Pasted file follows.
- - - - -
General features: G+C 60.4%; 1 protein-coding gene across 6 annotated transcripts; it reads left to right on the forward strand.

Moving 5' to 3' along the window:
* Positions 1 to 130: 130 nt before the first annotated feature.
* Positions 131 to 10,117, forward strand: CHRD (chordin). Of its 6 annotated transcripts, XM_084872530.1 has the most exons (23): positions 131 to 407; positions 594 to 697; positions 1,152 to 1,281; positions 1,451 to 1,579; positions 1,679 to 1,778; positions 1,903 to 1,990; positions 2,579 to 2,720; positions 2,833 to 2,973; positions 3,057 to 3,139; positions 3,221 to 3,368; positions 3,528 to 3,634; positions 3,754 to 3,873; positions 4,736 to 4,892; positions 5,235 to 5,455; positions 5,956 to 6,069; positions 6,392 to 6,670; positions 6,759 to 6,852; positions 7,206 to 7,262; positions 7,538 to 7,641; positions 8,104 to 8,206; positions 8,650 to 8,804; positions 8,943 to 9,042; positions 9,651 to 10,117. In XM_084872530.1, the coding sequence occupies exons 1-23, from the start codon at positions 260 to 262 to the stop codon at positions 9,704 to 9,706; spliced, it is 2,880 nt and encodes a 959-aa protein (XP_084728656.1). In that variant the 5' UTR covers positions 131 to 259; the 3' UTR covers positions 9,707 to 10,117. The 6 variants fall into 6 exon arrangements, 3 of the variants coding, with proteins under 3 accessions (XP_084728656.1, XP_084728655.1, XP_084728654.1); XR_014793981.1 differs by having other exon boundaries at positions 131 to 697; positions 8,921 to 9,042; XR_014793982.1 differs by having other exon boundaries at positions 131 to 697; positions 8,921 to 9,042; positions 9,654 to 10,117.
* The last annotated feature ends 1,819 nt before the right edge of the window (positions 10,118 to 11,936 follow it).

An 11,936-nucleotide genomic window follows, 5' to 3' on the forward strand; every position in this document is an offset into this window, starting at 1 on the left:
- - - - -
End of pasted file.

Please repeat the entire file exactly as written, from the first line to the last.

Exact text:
General features: G+C 60.4%; 1 protein-coding gene across 6 annotated transcripts; it reads left to right on the forward strand.

Moving 5' to 3' along the window:
* Positions 1 to 130: 130 nt before the first annotated feature.
* Positions 131 to 10,117, forward strand: CHRD (chordin). Of its 6 annotated transcripts, XM_084872530.1 has the most exons (23): positions 131 to 407; positions 594 to 697; positions 1,152 to 1,281; positions 1,451 to 1,579; positions 1,679 to 1,778; positions 1,903 to 1,990; positions 2,579 to 2,720; positions 2,833 to 2,973; positions 3,057 to 3,139; positions 3,221 to 3,368; positions 3,528 to 3,634; positions 3,754 to 3,873; positions 4,736 to 4,892; positions 5,235 to 5,455; positions 5,956 to 6,069; positions 6,392 to 6,670; positions 6,759 to 6,852; positions 7,206 to 7,262; positions 7,538 to 7,641; positions 8,104 to 8,206; positions 8,650 to 8,804; positions 8,943 to 9,042; positions 9,651 to 10,117. In XM_084872530.1, the coding sequence occupies exons 1-23, from the start codon at positions 260 to 262 to the stop codon at positions 9,704 to 9,706; spliced, it is 2,880 nt and encodes a 959-aa protein (XP_084728656.1). In that variant the 5' UTR covers positions 131 to 259; the 3' UTR covers positions 9,707 to 10,117. The 6 variants fall into 6 exon arrangements, 3 of the variants coding, with proteins under 3 accessions (XP_084728656.1, XP_084728655.1, XP_084728654.1); XR_014793981.1 differs by having other exon boundaries at positions 131 to 697; positions 8,921 to 9,042; XR_014793982.1 differs by having other exon boundaries at positions 131 to 697; positions 8,921 to 9,042; positions 9,654 to 10,117.
* The last annotated feature ends 1,819 nt before the right edge of the window (positions 10,118 to 11,936 follow it).

An 11,936-nucleotide genomic window follows, 5' to 3' on the forward strand; every position in this document is an offset into this window, starting at 1 on the left: